I tell people all the time, “Don’t let anybody define your unique experience and struggle with mental illness. Don’t let anybody prescribe some generic emotion you’re supposed to feel.” And I mean every single word; do not allow anybody, family, friend, or professional, to tell you how life should make you feel.
But I, myself, wasn’t always so sure of my emotions. Whenever I hit a rough patch, I would reach out and ask if it’s OK to feel a certain way. Sometimes, people would tell me that my situation would make them angry and if I wasn’t angry at that point, I would start riling myself up. When my attempts were unsuccessful, I would get frustrated with myself and that always ended with me being angry only at myself. Other times, people would ask me why I’m not sad after triggering events, causing a turmoil of emotions and self-doubt. Worse than feeling negative emotions, is doubting oneself and constantly questioning if your mind and heart are in order.
When I was diagnosed with Major Depressive Disorder it made me turn my thoughts inwards and honestly think about what I want to feel as opposed to what I should be feeling. In the past, when my therapists were talking about the five stages of grief, I perceived their words and translated it in a literal sense. It is commonly known that grieving is a process of five stages; denial, anger, bargaining, depression, and acceptance. Though some people see themselves and their experience in this cycle, not everyone does. Most mornings, I found myself waking up and making a conscious decision that today I will be in the bargaining stage, or today I will be in the acceptance stage. And those of you who have been dealing with depression will know that emotions don’t tend to work this way. Depression isn’t wired to hit the acceptance stage when you set it to. Depression is so numb that it doesn’t fully grasp what anger is. And the more expectations I set myself as to how I should feel, the more I set myself up for disappointments which only made me more depressed.
Speaking to my therapists didn’t help, because I kept measuring myself up to a process and therapeutic terms that didn’t fit in my world. Only when I hit rock bottom, did I realize that if I am not going to define my own terms, my own emotions, and my own process, I will end up spiraling down into an endless of pit of self-destruction. I knew that I had to do something big to pull myself out of the rut. I had to learn how to let go of prescribed emotions, expected feelings, and normal thoughts and terms. I had to learn to accept myself for who I am. The only question remaining was how I was going to make those changes? Three daily rituals that I implemented helped me immensely in reteaching myself that what I feel and what I think is perfectly OK because it’s unique to my experience.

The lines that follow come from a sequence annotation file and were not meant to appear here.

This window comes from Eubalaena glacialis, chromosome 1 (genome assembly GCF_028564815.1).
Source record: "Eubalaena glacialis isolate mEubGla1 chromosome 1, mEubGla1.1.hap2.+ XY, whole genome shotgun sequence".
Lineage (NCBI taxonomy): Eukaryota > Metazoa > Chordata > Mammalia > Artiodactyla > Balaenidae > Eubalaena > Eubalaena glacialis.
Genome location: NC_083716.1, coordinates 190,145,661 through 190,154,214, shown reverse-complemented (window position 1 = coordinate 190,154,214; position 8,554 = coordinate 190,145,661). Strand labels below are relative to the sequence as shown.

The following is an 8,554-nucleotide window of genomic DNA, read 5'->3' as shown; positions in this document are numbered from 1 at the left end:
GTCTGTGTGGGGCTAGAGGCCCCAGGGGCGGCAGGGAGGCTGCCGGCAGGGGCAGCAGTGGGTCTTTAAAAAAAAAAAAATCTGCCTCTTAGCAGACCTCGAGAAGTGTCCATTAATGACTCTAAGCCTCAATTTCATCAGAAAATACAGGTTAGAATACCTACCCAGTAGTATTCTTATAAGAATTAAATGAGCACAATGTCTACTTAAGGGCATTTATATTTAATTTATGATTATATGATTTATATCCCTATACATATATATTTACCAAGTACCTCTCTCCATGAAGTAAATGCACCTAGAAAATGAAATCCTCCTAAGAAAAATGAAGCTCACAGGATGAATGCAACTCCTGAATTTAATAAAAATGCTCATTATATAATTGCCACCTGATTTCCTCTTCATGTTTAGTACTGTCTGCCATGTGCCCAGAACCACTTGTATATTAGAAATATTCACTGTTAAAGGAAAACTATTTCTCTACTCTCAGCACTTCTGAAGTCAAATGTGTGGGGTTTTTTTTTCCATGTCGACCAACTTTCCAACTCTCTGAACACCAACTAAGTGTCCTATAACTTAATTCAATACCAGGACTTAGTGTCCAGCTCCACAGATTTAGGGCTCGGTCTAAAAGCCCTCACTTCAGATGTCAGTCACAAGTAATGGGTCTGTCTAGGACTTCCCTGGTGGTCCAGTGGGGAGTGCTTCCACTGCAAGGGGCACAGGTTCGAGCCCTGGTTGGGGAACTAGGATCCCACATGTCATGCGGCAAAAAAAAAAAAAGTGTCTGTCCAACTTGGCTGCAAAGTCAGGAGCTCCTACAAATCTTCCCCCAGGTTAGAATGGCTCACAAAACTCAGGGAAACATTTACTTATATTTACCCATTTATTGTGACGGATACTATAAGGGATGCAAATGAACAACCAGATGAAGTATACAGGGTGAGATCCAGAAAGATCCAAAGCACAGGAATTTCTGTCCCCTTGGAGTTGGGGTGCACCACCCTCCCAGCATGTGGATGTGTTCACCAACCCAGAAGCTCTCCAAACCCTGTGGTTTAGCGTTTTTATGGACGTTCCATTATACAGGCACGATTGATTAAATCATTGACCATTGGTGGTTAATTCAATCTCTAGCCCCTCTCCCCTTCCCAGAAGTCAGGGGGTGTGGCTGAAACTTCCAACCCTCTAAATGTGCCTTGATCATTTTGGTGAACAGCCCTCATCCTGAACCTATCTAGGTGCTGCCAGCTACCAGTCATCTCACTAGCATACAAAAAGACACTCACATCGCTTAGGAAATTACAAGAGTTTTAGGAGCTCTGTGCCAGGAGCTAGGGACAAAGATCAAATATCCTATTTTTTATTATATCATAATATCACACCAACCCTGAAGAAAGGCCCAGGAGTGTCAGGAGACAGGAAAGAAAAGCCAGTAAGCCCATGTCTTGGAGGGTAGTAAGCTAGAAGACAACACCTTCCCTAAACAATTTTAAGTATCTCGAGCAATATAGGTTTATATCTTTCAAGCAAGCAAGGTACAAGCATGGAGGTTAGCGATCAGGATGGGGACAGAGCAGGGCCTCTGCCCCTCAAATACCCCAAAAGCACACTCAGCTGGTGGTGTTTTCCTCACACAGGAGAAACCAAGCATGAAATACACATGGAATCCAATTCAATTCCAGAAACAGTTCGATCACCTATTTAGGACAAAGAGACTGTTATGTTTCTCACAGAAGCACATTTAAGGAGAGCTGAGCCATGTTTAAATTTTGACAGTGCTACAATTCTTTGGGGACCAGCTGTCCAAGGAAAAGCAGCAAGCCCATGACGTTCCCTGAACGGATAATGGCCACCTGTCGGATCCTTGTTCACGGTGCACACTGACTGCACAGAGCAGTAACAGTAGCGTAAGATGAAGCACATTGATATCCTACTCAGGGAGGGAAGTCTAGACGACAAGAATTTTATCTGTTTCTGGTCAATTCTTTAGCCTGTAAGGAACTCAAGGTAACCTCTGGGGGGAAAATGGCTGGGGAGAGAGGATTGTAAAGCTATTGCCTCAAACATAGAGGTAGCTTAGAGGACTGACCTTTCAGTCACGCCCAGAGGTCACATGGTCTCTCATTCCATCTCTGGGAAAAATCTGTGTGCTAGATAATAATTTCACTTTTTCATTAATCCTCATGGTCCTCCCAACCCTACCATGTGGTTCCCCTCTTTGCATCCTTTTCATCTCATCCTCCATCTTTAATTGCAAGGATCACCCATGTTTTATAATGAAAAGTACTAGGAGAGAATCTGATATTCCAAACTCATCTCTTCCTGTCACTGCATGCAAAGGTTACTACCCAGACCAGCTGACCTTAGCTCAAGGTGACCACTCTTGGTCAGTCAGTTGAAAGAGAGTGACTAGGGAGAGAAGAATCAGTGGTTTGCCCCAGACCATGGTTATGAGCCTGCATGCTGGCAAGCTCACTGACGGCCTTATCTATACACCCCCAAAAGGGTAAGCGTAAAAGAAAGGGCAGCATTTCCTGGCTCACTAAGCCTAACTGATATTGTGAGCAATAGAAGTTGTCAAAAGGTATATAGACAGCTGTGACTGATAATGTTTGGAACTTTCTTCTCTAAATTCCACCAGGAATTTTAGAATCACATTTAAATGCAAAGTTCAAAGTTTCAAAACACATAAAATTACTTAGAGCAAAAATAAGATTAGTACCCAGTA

- I started keeping a daily journal, writing down at least two positive things about myself every night. If I helped someone during the day, I would record that I am kind, and if I struggled to get out of bed in the morning but still did, I wrote that I was courageous. It wasn’t always easy. There were days when I did not see a single good thing in myself and was only seeing the worst which was pulling me down. On those days I simply wrote that I like the sweater I’m wearing and that I still have good taste in fashion. Although it may seem like a minor thing, it gave me something positive to associate with myself. Sometimes, I decorated those journal entries with sketches, art, and poetry for added positivity.
- I stopped obsessing over what prescribed symptoms should be. Though most people feel anxiety a certain way, not everyone does. Some people grieve best when they cry and others when they distract themselves and laugh. I allowed my emotions to decide for me and stopped telling myself whether what I’m feeling is right and wrong. It’s not easy to stop obsessing, and it takes time. Yet, every time I caught myself in the act, I would stop, take five deep breaths, and let the expectations go.
- I also learned to communicate. Sometimes, people don’t know what we feel until we tell them. And until we tell them what we’re feeling, they will tell us what we’re supposed to be feeling. So no, I didn’t disregard my therapists and the people who care for me. I just learned to accept my feeling first and then communicate it, instead of asking them how or what to feel. And I’ve come to realize that most people are a lot nicer and accommodating when they know what you’re going through.
I am still learning to accept myself for who I am. But I definitely like myself a lot better now, than when people dictated my life. Yes, I still ask for advice and support when I need help, but I don’t let it define who I am. Sometimes, I forget and I do, but when I do I look back at my little list and it makes me feel better.